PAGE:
According to Dr. Danquah, if a person were building a mud house for himself in a village, and a member of his family came near at a moment when the builder (overtaken with thirst and fatigue) begged and received from the visitor refreshment to the value of a shilling, this would suffice to stamp the building with the mark of the family. We do not doubt for one moment that those family members who make contribution to the building of a house are entitled to share the enjoyment of the building, but this is (and must be ) on the basis that, by accepting support and contribution from the family, the builder recognises that he is building a house for the family. It is quite otherwise when, as the learned judge upon ample evidence here found, a person is building his own house and seeks assistance by way of loan, or as his personal share of a family fund, in order to complete his building. If the family as a whole is in fact assisting in the building of the house it would not affect the situation if the contribution of one member was greater than another's. In such circumstances the slightest assistance (which is to say contribution) would give to the provider an interest in the enjoyment of the house, but in our view, as in that of the trial judge, one single member of the family cannot by carrying one brick, or one board of wood, stamp the building with the mark of the family. Where, as in the present case, by special arrangement a loan or payment of money due out of a family fund is made to a person building his own house, and the sum involved is 30 (a small part of the cost of the building) it would, in our opinion, require evidence much stronger than was tendered before the learned trial judge to justify a finding that the house is a family property.

Towards the conclusion of his judgment the trial judge said:

"the building erected by deceased on his land was worth no less than 2,500. The amount of 30 was, therefore, negligible compared with the value of the building. Applying the principle which I have already stated, even if it was meant to be a contribution in the technical sense, it could not (in these modern days) change the character of the building from individual to family property."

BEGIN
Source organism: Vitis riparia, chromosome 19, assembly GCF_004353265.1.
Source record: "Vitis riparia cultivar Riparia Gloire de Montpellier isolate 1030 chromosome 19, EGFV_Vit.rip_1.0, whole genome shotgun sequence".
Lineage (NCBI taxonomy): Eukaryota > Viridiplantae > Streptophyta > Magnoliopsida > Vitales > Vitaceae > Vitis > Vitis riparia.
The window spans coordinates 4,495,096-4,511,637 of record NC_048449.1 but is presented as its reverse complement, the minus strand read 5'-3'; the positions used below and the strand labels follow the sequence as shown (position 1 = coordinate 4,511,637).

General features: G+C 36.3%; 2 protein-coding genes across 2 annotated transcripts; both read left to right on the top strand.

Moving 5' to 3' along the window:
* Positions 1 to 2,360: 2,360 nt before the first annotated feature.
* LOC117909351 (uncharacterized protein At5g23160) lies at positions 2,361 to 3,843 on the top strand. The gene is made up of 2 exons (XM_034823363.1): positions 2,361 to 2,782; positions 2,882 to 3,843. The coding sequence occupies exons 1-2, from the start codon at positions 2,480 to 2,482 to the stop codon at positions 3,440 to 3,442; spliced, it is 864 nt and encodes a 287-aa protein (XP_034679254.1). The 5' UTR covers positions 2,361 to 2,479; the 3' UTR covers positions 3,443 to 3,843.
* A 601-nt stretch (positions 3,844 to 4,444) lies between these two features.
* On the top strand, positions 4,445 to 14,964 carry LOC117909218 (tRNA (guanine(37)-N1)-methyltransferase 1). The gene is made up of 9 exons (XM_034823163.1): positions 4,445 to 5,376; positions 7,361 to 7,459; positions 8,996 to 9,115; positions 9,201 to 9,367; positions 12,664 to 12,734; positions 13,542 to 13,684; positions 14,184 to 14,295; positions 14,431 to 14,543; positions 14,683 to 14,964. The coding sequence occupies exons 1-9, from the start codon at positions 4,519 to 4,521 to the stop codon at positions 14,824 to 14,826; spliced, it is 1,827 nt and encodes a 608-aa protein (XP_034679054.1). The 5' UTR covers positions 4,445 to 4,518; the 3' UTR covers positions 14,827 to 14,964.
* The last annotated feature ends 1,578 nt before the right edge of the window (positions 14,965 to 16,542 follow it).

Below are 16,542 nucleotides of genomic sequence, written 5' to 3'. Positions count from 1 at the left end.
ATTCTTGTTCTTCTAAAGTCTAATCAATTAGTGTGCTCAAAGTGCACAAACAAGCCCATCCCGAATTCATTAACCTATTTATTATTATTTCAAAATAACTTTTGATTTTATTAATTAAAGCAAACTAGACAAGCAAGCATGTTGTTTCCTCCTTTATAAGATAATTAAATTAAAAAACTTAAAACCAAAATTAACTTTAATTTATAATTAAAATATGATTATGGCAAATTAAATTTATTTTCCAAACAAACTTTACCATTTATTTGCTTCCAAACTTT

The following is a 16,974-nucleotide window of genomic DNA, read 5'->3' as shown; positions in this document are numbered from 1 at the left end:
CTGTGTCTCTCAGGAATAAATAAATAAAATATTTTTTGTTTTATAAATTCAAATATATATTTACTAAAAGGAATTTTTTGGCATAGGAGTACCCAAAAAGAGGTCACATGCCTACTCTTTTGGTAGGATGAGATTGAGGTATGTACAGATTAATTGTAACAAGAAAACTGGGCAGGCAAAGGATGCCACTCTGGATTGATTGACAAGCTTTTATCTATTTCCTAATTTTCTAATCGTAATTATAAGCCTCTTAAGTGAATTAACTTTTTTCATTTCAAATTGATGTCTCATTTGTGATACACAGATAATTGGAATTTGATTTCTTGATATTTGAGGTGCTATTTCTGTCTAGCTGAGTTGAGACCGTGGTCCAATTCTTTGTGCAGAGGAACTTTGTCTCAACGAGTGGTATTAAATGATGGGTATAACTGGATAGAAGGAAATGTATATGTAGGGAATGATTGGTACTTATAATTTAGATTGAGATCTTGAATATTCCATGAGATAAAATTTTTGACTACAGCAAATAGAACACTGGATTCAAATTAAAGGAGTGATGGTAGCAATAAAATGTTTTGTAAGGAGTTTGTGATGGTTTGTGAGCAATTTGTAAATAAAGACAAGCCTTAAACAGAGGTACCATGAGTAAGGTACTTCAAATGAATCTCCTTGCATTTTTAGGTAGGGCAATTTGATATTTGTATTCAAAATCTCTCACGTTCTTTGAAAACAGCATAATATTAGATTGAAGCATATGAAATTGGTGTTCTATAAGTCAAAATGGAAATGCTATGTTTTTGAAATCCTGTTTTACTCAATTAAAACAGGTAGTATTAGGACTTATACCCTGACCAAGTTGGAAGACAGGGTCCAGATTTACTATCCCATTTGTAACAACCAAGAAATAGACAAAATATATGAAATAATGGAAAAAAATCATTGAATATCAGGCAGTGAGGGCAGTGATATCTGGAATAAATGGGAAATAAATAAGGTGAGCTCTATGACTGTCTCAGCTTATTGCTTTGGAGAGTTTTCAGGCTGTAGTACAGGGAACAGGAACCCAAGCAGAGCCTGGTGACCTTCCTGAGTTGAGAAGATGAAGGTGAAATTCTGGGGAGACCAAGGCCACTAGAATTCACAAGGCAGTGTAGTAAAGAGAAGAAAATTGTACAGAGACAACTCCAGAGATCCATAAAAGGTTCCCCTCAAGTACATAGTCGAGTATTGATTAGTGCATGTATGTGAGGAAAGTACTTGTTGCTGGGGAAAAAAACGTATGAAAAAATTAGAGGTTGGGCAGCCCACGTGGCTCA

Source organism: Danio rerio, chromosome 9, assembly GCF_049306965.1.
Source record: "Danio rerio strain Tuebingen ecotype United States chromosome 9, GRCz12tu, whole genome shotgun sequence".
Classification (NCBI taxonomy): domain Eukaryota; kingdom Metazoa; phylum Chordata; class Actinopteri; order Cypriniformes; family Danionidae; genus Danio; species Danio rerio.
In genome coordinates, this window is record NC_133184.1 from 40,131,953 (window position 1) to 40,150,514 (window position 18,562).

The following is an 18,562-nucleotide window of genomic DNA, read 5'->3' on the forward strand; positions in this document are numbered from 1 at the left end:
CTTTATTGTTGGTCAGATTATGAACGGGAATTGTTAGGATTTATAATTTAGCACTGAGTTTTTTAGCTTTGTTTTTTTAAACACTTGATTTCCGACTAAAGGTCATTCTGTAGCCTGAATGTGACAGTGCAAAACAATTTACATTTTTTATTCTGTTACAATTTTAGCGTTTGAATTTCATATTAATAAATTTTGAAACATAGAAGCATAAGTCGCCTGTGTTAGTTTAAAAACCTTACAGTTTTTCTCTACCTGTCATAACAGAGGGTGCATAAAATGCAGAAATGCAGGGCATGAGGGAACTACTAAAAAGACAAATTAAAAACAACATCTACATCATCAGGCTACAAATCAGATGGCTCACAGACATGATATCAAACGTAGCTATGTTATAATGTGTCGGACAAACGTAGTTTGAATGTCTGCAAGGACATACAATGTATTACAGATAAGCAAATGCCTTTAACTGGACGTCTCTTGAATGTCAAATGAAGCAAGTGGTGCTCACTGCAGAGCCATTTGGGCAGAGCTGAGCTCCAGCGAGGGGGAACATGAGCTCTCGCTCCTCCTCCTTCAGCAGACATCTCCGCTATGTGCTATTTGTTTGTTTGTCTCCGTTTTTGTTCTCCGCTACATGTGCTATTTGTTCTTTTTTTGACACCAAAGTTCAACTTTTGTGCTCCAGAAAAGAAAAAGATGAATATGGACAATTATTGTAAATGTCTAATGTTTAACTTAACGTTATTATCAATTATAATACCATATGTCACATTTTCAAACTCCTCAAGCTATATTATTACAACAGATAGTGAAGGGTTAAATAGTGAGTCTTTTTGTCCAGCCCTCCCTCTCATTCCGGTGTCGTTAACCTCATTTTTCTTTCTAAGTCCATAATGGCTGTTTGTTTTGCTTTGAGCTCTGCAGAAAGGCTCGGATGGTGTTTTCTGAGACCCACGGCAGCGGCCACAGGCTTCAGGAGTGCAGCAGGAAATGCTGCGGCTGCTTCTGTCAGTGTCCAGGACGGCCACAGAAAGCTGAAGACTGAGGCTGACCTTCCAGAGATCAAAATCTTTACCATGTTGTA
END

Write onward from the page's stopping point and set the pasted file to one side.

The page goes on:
We do not think that the learned judge intended by these observations to change the customary law, as Dr. Danquah would have it. It is not, in our opinion, necessary to decide this one way or another, as the observations in question were in any event obiter to his decision on the facts.

Dr. Danquah cited to us a small volume of authority upon his contentions, to which it is therefore necessary, in conclusion, to refer.


In doing this we are according to Dr. Danquah a degree of consideration which he himself failed to extend to the court. First, however, we would refer to a case to which Dr. Danquah did not himself make reference, African Colonial Co. Ltd. v. Blemir Syndicate, G. C. Hutchful and Others (Full Ct. 1923-25 p.40). In the present case there is ample evidence that Cato-Larbi's predecessor (through whose gift and devise he holds the property), and Cato-Larbi himself, have throughout held themselves out as owner in each case of the house. They have lived in it and controlled its use, and the family have not noticeably interfered, save for the issue of one warning which was ignored with impunity and without further incident. In these circumstances, according to the case cited above (in which the judgment of the Full Court was confirmed by the Privy Council), "very satisfactory evidence is required to prove that the land or house is not his sole property," (at p.44) a proposition earlier laid down in the case of Russell v. Martin (1 Ren. Rep. 193). Next, it is not immaterial to refer to Dr. Danquah's own learned work on Akan Laws and Customs which, though for a certain lively reason not authoritative, has not inconsiderable persuasive force. At pp.205-206 the learned author says:

"No person can have absolute control over property except he owns it sui juris . . . [Property] may be held by a son as a gift from his father. It may be held by one member against all others as a gift received from another member of the family or from a member of a strange family. Lastly, it may be acquired by outright purchase, or by other business means out of income earned through one's own individual efforts."

It may be asked how Dr. Danquah would seek to reconcile these observations in his book with his general argument before us, and in particular with his contention that if a lawyer, whose profession had been made possible for him by reason of support from the family, were given some property by a stranger as a token of admiration for his skill in advocacy and devotion to duty in the course of some litigation, that gift would belong, not to him but to the family to whose early support he owed his professional qualification.

In the cited passage Dr. Danquah followed the view expressed by Sarbah at p.77 of his Fanti Customary Laws, (1st. ed.) that;

"Property is designated self-acquired or private, where it is acquired by a person by means of his own personal exertions without any unremunerated help or assistance from any member of his family."